CONS: The roster could have been a little better.

DON’T PISS HIM OFF: Luigi’s death stare is a meme now.

What can I say about Mario Kart 8 that hasn’t been said already? It has even the biggest Nintendo detractors talking it up. It has a lot of 9 out of 10’s in the professional reviews department. It has also given the world the funniest meme since I was frozen today.

Mario Kart 8 at its core is still the long running game we’ve enjoyed since Super Mario Kart came out on the Super NES. The game features an 8 cup campaign, half of which are retro tracks. The retro tracks this time around are a pretty nice selection, and have some alterations to fit in with the rest of the game. As with every Super Mario Kart, there are three engine speed difficulty levels. 50cc is the slowest, with the easiest computer controlled racers. 100cc is the medium difficulty, and of course 150cc is the highest difficulty coupled with the fastest speed.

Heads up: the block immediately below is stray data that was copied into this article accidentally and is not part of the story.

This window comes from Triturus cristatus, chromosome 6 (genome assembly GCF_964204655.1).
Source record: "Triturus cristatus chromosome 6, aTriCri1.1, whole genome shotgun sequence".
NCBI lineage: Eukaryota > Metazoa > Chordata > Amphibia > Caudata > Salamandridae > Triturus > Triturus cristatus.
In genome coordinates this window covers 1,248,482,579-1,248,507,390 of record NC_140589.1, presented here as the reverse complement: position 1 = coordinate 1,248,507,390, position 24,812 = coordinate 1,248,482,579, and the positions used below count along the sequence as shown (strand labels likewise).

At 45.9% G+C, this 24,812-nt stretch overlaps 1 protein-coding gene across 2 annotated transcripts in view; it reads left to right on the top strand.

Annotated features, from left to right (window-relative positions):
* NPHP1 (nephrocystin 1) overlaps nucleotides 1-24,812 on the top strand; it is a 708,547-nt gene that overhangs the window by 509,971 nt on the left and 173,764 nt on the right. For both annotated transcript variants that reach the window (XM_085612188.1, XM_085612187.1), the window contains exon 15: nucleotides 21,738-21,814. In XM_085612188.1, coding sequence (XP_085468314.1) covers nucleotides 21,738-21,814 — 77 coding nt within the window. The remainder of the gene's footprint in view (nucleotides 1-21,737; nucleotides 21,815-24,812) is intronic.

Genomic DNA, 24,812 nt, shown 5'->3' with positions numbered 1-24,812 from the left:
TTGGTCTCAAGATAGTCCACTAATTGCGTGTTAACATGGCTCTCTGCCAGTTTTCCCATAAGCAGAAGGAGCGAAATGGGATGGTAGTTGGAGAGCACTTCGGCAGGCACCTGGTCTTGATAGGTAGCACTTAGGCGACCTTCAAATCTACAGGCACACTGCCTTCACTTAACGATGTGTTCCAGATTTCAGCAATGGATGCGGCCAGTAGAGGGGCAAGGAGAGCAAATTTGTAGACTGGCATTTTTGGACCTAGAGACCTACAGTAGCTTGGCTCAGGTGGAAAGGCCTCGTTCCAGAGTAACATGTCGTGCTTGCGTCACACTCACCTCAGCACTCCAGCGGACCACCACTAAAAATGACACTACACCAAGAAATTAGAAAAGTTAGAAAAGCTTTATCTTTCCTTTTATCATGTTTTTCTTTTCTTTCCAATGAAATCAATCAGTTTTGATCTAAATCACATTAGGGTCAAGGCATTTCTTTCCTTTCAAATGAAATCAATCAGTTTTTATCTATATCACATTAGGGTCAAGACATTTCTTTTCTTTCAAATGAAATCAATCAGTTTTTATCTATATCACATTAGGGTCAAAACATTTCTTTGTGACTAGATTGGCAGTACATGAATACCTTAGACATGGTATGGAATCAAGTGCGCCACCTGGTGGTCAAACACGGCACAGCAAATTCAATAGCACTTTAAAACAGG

As in previous games, playing through the campaign, and shooting for gold trophies will unlock cups, tracks, and other secrets. Mario Kart 8 differs in that playing on a higher difficulty setting will grant the rewards of winning on a lower setting. So those who jump right into 150cc racing, and win trophies will also have the trophies in 50cc, and 100cc races.

This is quite a nice feature since in previous games players found that they had to re-beat the game on lower settings after winning to get certain characters or karts or bikes unlocked. This brings up another change. Coins make a return in Mario Kart 8, and collecting them will not only increase your Kart’s top speed, but work toward the unlockable items. This also carries over to multiplayer so even players who skip the Grand Prix can still find some of them. Collecting 50 coins will begin the treasure hunt. After a certain point the number doubles.